The World Series of Poker (WSOP) is now a high profilepoker tournament that takes place annually in Las Vegas.However, the first event in 1970 involved only sevenplayers and it was not until the early 1980s, when theWSOP introduced satellite tournaments, that the eventdrew greater than fifty people. Visit Annie Duke formore info. By the mid-1980s, this number had grown toover 2,000.
Television coverage of the series began as early as 1973in the form of a documentary-style special narrated byJimmy "The Greek" Snyder, the legendary Las Vegasbookie and American sports commentator. Throughoutthe 1970s and 1980s, CBS continued to provide lightcoverage of the event, which included tape-delayedbroadcast of the final table some years.
In the late 1980s, ESPN took over duties from CBS andbegan providing fans extensive coverage of the event,albeit primitive compared to modern accessibility. TheDiscovery Channel briefly covered the event from2000-2001 but ESPN resumed the reigns just as thepoker phenomenon was erupting.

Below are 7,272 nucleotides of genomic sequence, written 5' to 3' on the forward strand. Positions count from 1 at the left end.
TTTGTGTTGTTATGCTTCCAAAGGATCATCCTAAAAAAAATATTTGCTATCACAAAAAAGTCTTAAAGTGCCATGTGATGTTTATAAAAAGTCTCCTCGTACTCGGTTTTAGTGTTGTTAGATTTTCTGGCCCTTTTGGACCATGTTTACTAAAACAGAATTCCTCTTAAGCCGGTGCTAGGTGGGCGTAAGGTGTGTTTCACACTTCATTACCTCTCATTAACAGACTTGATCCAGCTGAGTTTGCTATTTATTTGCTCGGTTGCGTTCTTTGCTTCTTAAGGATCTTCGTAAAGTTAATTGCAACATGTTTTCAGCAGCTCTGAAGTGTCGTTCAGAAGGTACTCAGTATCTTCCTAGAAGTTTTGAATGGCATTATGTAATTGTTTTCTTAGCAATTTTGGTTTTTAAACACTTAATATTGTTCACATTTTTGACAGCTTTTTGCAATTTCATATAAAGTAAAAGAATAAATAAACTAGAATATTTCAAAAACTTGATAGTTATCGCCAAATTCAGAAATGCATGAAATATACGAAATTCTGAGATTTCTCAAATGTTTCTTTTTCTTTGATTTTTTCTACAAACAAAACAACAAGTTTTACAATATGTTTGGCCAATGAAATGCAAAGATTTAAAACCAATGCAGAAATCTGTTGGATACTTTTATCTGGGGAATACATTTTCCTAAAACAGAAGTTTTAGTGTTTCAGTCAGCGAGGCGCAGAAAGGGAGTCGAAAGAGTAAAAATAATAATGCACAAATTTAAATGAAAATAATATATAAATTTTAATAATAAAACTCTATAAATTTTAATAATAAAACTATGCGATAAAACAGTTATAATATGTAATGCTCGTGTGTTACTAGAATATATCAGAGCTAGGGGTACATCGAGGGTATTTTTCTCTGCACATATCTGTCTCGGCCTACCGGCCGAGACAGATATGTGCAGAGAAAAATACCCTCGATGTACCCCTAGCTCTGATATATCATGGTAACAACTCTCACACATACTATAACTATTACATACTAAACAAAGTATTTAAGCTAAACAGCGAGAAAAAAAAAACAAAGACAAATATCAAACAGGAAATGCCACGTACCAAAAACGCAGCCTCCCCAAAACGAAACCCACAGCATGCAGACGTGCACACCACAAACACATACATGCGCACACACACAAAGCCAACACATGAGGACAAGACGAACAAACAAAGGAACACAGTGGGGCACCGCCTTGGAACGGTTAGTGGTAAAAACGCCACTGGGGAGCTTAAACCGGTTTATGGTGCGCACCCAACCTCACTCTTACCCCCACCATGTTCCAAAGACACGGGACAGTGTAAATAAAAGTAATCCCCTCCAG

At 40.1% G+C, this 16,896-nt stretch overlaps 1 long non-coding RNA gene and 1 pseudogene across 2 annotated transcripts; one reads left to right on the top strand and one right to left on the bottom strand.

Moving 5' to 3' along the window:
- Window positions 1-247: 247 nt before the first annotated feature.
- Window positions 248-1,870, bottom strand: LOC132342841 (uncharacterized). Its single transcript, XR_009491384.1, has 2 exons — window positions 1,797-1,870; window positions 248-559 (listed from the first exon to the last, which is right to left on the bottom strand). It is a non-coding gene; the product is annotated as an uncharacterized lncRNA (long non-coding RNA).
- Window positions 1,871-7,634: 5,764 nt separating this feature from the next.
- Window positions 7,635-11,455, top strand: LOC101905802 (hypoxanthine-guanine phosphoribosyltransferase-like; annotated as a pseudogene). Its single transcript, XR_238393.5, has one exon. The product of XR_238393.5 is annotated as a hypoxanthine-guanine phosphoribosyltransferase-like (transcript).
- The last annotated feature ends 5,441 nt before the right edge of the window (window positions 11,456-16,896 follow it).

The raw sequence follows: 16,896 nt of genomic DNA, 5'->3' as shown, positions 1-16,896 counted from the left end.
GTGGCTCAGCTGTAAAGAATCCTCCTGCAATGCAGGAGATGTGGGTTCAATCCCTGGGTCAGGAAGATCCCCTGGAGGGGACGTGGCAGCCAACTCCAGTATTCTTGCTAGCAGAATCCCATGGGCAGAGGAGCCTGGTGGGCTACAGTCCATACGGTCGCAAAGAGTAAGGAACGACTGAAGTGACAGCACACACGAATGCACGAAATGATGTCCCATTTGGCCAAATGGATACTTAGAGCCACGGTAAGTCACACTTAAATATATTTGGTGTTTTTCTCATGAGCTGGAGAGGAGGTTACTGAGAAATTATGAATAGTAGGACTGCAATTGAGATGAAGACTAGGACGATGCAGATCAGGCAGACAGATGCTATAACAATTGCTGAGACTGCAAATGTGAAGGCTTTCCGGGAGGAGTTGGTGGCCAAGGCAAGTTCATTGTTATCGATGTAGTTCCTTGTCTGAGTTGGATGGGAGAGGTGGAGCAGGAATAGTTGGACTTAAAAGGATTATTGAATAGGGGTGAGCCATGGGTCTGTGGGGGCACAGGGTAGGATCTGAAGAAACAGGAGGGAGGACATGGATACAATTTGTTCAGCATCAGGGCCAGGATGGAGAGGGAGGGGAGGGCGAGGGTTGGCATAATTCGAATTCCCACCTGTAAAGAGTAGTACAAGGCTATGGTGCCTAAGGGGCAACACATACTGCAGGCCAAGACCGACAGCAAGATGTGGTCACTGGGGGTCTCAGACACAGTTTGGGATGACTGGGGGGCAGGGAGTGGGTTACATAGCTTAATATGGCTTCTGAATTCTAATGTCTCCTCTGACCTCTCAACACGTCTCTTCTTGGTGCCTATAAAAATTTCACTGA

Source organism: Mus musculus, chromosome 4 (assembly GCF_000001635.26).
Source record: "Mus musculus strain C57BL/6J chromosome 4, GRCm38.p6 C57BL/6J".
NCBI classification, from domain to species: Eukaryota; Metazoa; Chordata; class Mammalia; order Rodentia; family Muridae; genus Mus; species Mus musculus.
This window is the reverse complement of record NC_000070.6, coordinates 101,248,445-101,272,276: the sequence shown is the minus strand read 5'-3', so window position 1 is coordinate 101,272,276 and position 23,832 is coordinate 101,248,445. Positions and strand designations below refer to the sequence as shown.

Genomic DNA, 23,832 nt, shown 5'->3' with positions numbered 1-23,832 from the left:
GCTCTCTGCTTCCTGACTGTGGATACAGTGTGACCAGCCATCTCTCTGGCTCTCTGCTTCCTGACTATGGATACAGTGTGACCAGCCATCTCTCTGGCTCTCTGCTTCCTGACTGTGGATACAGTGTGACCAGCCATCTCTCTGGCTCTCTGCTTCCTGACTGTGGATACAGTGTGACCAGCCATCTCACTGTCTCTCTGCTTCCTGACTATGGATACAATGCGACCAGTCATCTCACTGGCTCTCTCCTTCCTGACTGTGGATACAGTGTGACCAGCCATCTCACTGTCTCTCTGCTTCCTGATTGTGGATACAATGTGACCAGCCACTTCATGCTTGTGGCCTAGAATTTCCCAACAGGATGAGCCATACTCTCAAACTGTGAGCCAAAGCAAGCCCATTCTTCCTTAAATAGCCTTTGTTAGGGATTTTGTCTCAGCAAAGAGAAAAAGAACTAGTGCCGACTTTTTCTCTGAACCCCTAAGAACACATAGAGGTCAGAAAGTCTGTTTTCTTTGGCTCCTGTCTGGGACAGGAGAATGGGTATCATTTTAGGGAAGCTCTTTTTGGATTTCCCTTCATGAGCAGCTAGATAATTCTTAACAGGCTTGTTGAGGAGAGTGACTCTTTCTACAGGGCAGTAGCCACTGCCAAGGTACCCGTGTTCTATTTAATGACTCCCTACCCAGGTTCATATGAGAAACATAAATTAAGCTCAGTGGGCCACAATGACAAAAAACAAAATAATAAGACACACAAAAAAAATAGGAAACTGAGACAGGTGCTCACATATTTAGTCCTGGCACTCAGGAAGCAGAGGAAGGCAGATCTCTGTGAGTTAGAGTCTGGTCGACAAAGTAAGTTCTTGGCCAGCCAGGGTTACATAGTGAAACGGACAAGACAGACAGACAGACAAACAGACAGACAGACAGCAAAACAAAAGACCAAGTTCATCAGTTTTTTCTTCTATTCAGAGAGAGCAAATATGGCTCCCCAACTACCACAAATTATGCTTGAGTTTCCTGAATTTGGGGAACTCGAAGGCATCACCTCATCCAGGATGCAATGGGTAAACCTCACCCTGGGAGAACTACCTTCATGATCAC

The Internet was changing the poker landscape. Thegame was more accessible to the masses than it everbeen. Thanks to numerous online poker rooms, peoplefrom all over the world could play poker for money atany time. This created a sensation that has peaked butremains very much alive today.
As this phenomenon began its ascent, interest in TheWorld Series of Poker, pokers highest profile game,ascended with it. ESPN was ready every step of the wayto increase coverage to meet demand and evenorchestrated a delayed final table in 2008 in order tomaximize ratings. Most years viewers will haveknowledge of the winner ahead of time, sapping some ofthe drama from broadcast. In 2006, the WSOP peakedwith 8,773 players participating.
During the 2000 WSOP, female poker player AnnieDuke made it to the final ten, just four short of thefinal table that year. Therefore, in 2006, when AnnieDuke got as far as the final 88, ESPN celebrated hersuccess. One of their announcers even commented thatDuke might be the first woman to reach the final table.However, the truth is that Barbara Enright had alreadybecome a legend earning that distinction in 1995.